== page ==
M Not only with myself but with my boyfriend. So now, this is me looking at someone else…. He’s a DJ knows a lot of music people and has to keep work separate , his personal life. With all the real shit, I’m in his life, but socialising and hanging out with these music things and work it all ways gets put on Instagram and tagged….and if you look at his pictures I’m not in any of the pictures, and it’s a really big thing for me. It’s like ‘I’m not part of your life’ , but no! It’s almost like this weird world, a picture world which is almost like an alternative dimension. Like what you said about Facebook – this is not my year – this is not this person’s life, this is not my life…. We’ve lost the way that we reflect. We validate, I get a lot of my validation from social media….


RFW Its like an alternate world which we inhabit. We live in this world , but we also live in the other world. Like you saying ‘ you’re not in his life’ but obviously you are in his life. It’s just his digital life you’re not a part of, yet digital life is a reality for all of us. So it does still affect us.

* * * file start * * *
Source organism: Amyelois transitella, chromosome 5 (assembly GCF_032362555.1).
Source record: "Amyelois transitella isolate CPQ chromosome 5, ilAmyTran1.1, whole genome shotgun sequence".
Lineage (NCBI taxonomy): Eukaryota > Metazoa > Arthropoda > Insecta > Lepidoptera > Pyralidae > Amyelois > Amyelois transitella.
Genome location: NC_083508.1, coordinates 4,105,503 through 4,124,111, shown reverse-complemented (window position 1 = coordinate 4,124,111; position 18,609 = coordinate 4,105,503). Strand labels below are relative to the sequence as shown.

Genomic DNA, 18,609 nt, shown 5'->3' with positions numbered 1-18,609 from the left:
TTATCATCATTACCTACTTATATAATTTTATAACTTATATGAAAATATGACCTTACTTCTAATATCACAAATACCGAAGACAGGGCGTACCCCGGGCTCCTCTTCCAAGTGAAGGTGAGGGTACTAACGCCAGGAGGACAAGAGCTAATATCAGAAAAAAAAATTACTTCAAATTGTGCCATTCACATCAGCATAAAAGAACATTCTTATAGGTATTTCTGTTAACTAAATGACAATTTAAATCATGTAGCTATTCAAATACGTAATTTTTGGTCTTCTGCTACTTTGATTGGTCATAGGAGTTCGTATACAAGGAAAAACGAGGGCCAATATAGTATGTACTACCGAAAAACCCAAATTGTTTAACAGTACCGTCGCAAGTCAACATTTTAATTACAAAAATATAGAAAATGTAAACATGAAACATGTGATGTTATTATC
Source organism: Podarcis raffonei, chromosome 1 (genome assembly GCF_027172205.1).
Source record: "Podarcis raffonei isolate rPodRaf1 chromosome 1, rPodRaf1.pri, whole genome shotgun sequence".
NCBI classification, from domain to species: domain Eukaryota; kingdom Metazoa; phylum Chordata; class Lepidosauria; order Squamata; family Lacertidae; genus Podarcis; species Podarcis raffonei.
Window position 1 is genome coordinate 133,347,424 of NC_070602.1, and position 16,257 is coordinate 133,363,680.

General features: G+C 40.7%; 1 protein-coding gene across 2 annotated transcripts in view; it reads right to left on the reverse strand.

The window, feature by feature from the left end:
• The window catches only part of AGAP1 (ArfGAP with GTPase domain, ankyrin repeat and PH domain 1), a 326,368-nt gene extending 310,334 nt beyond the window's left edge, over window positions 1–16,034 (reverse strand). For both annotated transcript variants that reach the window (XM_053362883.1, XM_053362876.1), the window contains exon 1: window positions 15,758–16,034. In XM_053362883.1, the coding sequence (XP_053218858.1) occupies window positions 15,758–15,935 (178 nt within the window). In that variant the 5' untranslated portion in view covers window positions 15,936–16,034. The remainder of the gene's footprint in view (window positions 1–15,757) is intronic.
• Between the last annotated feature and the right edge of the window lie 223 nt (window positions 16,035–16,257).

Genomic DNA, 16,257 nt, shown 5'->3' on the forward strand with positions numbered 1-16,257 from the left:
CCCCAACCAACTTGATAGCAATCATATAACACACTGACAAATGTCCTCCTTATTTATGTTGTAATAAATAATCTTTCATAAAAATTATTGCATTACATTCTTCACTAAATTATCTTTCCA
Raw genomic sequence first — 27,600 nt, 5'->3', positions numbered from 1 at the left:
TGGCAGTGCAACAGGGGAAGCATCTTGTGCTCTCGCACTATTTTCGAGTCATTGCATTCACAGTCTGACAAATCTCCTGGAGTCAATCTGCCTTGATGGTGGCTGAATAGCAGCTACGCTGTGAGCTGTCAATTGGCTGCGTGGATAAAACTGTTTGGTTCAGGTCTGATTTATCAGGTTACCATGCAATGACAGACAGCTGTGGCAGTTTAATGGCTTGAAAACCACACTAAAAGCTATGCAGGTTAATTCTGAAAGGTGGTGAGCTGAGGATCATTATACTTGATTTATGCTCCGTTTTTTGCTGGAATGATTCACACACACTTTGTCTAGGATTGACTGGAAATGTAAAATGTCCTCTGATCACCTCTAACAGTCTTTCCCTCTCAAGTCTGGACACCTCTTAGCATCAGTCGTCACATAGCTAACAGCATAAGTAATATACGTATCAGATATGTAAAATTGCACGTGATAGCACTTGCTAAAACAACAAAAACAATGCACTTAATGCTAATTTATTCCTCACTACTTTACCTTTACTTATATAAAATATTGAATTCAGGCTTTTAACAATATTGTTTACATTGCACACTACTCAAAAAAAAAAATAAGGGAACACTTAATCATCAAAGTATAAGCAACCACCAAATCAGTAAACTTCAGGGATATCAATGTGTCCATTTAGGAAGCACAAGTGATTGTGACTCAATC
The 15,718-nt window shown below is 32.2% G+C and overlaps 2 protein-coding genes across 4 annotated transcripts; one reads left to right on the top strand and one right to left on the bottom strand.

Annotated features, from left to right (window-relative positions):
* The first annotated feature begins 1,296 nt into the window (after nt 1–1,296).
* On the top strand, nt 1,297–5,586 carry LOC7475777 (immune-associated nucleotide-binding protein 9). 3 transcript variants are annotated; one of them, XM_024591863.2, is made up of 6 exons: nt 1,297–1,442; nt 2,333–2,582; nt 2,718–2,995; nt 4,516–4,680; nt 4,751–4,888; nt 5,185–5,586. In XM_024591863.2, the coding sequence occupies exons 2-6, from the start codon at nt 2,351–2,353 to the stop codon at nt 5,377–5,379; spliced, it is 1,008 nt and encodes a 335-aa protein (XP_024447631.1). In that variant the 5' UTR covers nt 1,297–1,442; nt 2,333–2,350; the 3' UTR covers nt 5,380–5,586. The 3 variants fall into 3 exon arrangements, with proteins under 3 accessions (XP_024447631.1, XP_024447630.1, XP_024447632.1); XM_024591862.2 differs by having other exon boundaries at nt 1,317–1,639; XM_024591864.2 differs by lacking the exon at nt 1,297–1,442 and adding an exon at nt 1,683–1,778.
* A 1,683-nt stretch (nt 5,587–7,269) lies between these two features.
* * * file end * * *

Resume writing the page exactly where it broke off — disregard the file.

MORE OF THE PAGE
The problem is we validate ourselves mostly from that world, not this world.


RFW I sometimes feel that if things happen without being documented they loose their currency.


M They almost didn’t happen.


RFW Everything has to be in form of photographic evidence. To show that you’ve been on a great trip, you’ve had a nice time with your friends….to show that you exist….


M Your head is in that world. You don’t look back at memories or people and relations and connections in that way.


Even the most normal person on the street….when I pass someone on the street I think ‘he has a Facebook, I wonder how he is? I wonder what he puts up there or how I would see them if I went on their Facebook?’ You know when you look on someone’s Facebook and you think of them as that person but then if you’d never seen their Facebook and you’d met them in real life and talked to them they’d be completely different. But then we have that with ourselves too…












Katy Interview